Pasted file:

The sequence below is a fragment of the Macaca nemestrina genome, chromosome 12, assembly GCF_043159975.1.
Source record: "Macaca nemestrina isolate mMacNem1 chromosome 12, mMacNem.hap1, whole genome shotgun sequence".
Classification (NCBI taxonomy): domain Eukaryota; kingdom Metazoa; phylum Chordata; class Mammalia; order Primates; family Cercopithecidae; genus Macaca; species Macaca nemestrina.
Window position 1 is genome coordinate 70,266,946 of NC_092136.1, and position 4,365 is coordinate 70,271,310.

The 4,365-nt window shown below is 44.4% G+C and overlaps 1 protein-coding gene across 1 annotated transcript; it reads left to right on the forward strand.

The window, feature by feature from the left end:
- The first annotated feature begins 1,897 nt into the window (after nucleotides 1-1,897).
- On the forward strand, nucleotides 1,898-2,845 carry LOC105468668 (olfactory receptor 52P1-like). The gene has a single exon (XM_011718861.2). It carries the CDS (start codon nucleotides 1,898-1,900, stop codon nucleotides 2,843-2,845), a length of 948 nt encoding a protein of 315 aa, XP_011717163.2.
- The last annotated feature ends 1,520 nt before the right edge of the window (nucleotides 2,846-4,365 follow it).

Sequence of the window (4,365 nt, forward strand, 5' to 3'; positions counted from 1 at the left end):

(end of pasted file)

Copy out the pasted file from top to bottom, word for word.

The sequence below is a fragment of the Macaca nemestrina genome, chromosome 12, assembly GCF_043159975.1.
Source record: "Macaca nemestrina isolate mMacNem1 chromosome 12, mMacNem.hap1, whole genome shotgun sequence".
Classification (NCBI taxonomy): domain Eukaryota; kingdom Metazoa; phylum Chordata; class Mammalia; order Primates; family Cercopithecidae; genus Macaca; species Macaca nemestrina.
Window position 1 is genome coordinate 70,266,946 of NC_092136.1, and position 4,365 is coordinate 70,271,310.

The 4,365-nt window shown below is 44.4% G+C and overlaps 1 protein-coding gene across 1 annotated transcript; it reads left to right on the forward strand.

The window, feature by feature from the left end:
- The first annotated feature begins 1,897 nt into the window (after nucleotides 1-1,897).
- On the forward strand, nucleotides 1,898-2,845 carry LOC105468668 (olfactory receptor 52P1-like). The gene has a single exon (XM_011718861.2). It carries the CDS (start codon nucleotides 1,898-1,900, stop codon nucleotides 2,843-2,845), a length of 948 nt encoding a protein of 315 aa, XP_011717163.2.
- The last annotated feature ends 1,520 nt before the right edge of the window (nucleotides 2,846-4,365 follow it).

Sequence of the window (4,365 nt, forward strand, 5' to 3'; positions counted from 1 at the left end):